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Original Article
August 1987

Effect of Transfusion on Immune Function in a Traumatized Animal ModelII. Effect on Mortality Rate Following Septic Challenge

Author Affiliations

From the Department of Research, Shriners Burns Institute, Cincinnati Unit (Drs Waymack and Alexander and Mr Robb), and the Department of Surgery, University of Cincinnati (Drs Waymack and Alexander).

Arch Surg. 1987;122(8):935-939. doi:10.1001/archsurg.1987.01400200085016

• It is well established that transfusions given prior to transplantation diminish rejection, and recent reports suggest that transfused patients having surgery for cancer developed more metastases than those who did not receive transfusions. To our knowledge, however, there are no studies evaluating whether transfusions result in increased rates of infections. To investigate this, 295 Lewis rats were subjected to a 25% total body surface area burn and were given either 3 mL of Lewis blood, 3 mL of A'Solagoft Cancer Institute rat blood, or 9 mL of lactated Ringers' solution intravenously on day 1 before burn or on the day of burn. One additional group received 1-mL transfusions on days 9, 7, and 5 before burn. The burns were painted with 1×108Pseudomonas aeruginosa lot No. 1244 on postburn days 0,1, or 2. All rats were followed up for 28 days and survival and mean survival times were recorded. Transfusion of A'Solagoft Cancer Institute blood increased mortality unless given within 24 hours prior to Pseudomonas challenge, when it diminished mortality. Transfusion with syngeneic Lewis blood had no effect. We conclude that transfusions may adversely affect survival when given before bacterial challenge, possibly due to immunosuppression from exposure to non—self-histocompatibility antigens.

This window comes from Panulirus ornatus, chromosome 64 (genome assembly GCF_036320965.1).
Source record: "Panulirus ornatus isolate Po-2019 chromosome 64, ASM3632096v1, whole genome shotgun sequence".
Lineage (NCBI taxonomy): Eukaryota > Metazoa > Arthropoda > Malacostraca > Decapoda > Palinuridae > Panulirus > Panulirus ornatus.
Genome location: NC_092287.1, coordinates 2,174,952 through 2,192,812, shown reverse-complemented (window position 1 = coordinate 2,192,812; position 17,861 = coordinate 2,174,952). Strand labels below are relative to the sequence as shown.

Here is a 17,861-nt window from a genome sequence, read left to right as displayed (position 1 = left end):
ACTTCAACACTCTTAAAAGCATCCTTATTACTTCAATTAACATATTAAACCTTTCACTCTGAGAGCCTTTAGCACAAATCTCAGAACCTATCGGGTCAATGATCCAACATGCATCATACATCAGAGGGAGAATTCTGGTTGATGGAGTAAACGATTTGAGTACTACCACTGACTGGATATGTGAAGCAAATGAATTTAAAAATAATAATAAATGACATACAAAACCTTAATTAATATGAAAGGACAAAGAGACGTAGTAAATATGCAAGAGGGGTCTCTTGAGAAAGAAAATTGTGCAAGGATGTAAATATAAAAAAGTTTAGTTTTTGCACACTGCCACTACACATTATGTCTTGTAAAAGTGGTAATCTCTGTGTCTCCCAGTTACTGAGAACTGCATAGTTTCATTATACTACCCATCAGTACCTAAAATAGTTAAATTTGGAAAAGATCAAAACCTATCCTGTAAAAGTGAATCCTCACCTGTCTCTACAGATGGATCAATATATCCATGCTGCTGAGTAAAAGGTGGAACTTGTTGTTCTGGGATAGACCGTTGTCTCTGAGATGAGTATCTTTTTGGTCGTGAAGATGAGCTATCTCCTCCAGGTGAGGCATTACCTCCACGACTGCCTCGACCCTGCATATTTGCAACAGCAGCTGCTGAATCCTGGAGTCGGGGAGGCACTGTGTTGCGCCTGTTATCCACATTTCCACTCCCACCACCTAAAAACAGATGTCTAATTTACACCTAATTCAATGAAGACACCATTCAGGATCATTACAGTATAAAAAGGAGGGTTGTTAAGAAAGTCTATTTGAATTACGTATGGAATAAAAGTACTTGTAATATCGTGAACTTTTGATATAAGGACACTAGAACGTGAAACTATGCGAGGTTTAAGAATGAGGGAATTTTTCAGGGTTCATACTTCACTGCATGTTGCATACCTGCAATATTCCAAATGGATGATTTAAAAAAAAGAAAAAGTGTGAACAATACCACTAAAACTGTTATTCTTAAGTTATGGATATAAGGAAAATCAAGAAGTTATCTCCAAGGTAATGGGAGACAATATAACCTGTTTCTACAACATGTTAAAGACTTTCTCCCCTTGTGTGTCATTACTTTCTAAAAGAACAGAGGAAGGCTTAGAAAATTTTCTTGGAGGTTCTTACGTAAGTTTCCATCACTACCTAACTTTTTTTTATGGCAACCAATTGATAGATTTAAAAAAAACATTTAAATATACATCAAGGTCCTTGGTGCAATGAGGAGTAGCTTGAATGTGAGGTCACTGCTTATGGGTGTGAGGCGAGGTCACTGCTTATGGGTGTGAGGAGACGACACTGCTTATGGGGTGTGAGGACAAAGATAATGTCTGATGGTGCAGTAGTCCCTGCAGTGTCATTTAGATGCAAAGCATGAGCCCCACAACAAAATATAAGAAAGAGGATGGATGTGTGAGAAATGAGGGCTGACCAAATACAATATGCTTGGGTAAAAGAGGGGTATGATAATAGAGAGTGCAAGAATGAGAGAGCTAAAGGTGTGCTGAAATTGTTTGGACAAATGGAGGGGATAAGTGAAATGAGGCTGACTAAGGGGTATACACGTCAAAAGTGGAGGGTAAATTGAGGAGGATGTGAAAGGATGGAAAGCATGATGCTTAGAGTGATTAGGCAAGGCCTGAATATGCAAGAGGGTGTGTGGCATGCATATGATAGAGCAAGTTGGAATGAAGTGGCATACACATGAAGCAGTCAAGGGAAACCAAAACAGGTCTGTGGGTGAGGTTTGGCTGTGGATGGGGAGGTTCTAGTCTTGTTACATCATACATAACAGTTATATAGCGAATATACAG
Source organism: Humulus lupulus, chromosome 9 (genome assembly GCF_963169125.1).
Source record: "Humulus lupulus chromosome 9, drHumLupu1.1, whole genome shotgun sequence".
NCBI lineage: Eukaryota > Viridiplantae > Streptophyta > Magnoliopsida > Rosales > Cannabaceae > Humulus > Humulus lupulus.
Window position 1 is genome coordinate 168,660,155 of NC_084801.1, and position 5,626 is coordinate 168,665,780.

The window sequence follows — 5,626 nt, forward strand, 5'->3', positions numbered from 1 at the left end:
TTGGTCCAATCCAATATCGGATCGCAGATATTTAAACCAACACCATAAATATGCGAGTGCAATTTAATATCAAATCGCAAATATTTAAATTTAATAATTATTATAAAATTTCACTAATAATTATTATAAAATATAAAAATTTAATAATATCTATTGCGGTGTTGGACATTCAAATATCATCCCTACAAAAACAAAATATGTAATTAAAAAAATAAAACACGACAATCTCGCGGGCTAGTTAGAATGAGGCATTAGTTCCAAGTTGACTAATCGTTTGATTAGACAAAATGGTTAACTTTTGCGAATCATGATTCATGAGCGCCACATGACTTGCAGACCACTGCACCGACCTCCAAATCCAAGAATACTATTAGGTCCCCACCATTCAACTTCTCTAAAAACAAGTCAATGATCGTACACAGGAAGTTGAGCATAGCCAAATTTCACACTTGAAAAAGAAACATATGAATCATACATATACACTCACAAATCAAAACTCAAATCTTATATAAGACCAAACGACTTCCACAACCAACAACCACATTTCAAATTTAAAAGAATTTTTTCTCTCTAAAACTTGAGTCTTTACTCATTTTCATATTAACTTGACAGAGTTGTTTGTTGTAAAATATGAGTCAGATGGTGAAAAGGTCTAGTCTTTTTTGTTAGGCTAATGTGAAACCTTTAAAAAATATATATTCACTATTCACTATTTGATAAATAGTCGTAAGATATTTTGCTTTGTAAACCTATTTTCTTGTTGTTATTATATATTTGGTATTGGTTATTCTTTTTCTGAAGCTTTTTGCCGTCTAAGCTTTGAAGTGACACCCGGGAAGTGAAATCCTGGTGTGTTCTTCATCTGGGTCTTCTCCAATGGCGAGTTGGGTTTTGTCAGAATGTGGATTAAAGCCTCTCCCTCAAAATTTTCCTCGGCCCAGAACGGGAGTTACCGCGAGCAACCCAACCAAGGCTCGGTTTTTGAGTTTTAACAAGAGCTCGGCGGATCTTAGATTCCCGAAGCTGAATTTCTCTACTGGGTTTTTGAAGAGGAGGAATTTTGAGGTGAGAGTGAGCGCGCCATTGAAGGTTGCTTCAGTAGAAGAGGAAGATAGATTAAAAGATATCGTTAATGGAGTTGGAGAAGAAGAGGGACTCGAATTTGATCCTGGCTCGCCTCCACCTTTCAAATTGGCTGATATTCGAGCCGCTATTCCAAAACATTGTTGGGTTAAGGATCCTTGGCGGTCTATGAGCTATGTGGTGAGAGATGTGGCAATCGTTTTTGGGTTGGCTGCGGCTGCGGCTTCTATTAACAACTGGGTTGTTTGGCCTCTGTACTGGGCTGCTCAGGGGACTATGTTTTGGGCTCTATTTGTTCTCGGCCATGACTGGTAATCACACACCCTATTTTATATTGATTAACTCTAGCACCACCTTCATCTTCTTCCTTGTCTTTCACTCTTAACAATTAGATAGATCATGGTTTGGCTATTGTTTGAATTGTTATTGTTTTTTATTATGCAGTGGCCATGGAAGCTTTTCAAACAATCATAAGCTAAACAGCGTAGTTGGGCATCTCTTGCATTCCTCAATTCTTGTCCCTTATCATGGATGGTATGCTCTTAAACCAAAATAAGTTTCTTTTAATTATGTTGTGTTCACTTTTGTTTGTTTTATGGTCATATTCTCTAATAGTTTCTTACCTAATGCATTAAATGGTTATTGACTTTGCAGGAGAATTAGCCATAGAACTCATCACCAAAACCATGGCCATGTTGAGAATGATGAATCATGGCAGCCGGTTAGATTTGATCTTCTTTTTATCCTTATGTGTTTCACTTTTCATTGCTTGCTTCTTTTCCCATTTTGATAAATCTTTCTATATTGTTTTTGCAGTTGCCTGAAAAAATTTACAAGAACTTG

(Arch Surg 1987;122:935-939)